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Ableton Live 8 Essential Training with Rick Schmunk offers a comprehensive overview of Ableton's live audio and MIDI sequencing software and the techniques required to compose, record, and edit music, in real time, on stage, or in the studio. The course includes tutorials on compiling live sets from audio and MIDI clips, loops, or samples, applying MIDI effects, warping audio, and recording and producing songs in any number of contemporary styles. Exercise files are included with the course.
The MIDI Editor area in Live is like a small application, or world, unto itself. So let's take a look at the different components that make up the MIDI Editor, and learn how to configure and navigate the MIDI Editor. So the MIDI Editor window is part of Details view, which is located at the bottom of Session view. Now, I can open a clip in MIDI Editor by simply clicking on it, and I'm looking at the Note Editor area here. And there's a second thing I can see down here by clicking on this other tab, and that opens the device that's actually playing that MIDI clip. Let's go back to the MIDI Editor.
So the Note Editor provides a graphic display of the MIDI events that makeup a MIDI clip, so I've got note events and velocity information. If you point at a note, over here in the piano role it displays the note number. So I know that these note right here A1. If I click on the MIDI note block in the MIDI Editor, I should hear the assigned sound. Right now, that's not working because I need to turn on the Preview button. Let's give that another try. (Music playing.) Now in some cases you may want to reduce what you were seeing in the MIDI Editor area, by clicking the Fold button. This will actually eliminate any notes that don't have any MIDI notes on them. Now, that's particularly useful when you're looking at a drum clip.
Let's go over here and take a look at this Onna Groove clip. So in this case, if I undo the Fold button, we can see all the notes that are there. And if I re-enable it, we can see that I'm just seeing the notes that are actually part of this clip. And the other part, when I have Impulse preset up here, I can actually see the names of the samples that are assigned to those notes, so that I know which ones are available. So I've got a kick down here and a snare and so on and so forth, and I should be able to hear that if I enable the Preview button. So I can simply click on the piano role to hear what notes are there.
Now located at the bottom of the Note Editor area is the MIDI Velocity Editor. Here I can click one of these markers to edit the velocity of the associated note. So if I click on the note, we'll see the Velocity Editor light up, and I can click or drag to change the level of that note. Now there's a second one hiding in the back on because there's hi-hat hit that's up here. Now at the top of the Note Editor area, we have the beat time ruler, and that provides a time reference for the clip. So I've got a clip that's four bars long, and these numbers that I'm seeing at the beginning of each bar. I can zoom in and see more detail by simply clicking and dragging up and down in the beat time ruler. And you notice that as I go in I get to see more resolution, so I start to see not just the bar lines, but I see the bits as well.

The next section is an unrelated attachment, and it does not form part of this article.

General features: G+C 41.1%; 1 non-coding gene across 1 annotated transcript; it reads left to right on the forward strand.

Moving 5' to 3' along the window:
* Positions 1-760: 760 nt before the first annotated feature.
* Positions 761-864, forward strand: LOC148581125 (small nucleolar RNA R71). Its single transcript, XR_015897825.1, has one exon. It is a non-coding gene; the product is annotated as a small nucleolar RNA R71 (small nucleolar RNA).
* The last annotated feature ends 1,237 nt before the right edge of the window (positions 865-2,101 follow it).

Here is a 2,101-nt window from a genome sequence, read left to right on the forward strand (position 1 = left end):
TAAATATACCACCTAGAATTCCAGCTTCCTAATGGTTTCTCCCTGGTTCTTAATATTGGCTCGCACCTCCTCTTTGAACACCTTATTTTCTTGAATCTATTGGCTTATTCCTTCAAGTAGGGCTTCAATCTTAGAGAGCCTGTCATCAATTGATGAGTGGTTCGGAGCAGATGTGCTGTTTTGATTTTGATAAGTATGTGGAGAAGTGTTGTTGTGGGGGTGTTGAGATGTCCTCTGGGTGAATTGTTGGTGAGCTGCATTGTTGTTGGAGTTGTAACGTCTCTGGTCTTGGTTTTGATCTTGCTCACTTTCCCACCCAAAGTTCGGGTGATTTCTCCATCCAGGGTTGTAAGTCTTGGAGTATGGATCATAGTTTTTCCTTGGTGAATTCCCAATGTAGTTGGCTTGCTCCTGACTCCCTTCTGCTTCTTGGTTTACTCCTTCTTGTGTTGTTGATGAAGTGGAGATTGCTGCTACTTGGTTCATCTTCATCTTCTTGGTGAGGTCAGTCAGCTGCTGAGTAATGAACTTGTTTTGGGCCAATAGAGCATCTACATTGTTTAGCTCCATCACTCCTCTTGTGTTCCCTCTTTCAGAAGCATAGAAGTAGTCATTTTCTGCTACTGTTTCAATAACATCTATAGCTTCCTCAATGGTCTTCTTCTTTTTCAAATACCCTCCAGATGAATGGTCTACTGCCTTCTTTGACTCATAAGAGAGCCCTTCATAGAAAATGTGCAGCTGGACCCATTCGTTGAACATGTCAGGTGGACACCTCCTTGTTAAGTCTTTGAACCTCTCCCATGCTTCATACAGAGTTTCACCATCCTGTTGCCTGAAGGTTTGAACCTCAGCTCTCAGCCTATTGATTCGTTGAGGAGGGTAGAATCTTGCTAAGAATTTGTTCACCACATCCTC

Now I can also zoom in and out by moving my cursor down in here to the clip overview hotspot, and I can do the same thing: drag up to zoom back out drag down to zoom in. And I can do the same thing by clicking in the Note Editor itself and then using my Plus and Minus keys on my num pad. Plus will zoom you into more detail. Minus take you back out. Now this grid that we're seeing in the background can also be adjusted by right-clicking on the Note Editor background and choosing a value from either the Fixed Grid area or the Adaptive Grid area.
For example, if I choose 16th notes here, we'll see that the grid immediately gets finer. I'll right-click again, and let's try quarter note. If I got a triplet figure in the rhythm of the performance that I'm editing, I can turn that on by clicking on a Triplet Grid. You right-click again, and that's a toggle so I can toggle that off by clicking on Triplet Grid again. Now I can change the grid using shortcuts, and that would be, on a Mac, Command+ one through five--on a PC, Ctrl+one through five. So if I go Command+2, I can widen the grid--Ctrl+2 on a PC--or Command+1 or Ctrl+1 will narrow the grid.
Command+3 toggles on and off triplets, and Command+4 will show or hide the grid. That will toggle that on and off. Command+5 will toggle between fixed and adaptive grid. Now if I choose an Adaptive Grid setting, as I click and drag to zoom in and zoom out, that's when I'll see that grid change and get finer or wider, depending upon my zoom level. One last thing I'll point out in the MIDI Editor is the loop end and start points. There are times when you going to want to change these. There may be a four-bar clip or an eight-bar clip, and there are actually two bars inside that clip that you want to use.
Let me choose another clip here. And I can change those lengths by simply moving my cursor up in here to beat ruler and dragging the start time to the point where I want to start and the end time where I want that to end. And now I simply have a two-bar clip instead of having an eight-bar clip. So until you're familiar with the MIDI Editor, working here can be very awkward. Spend some time practicing the things we talked about, and you'll be much more comfortable when you start to edit your own MIDI performances.
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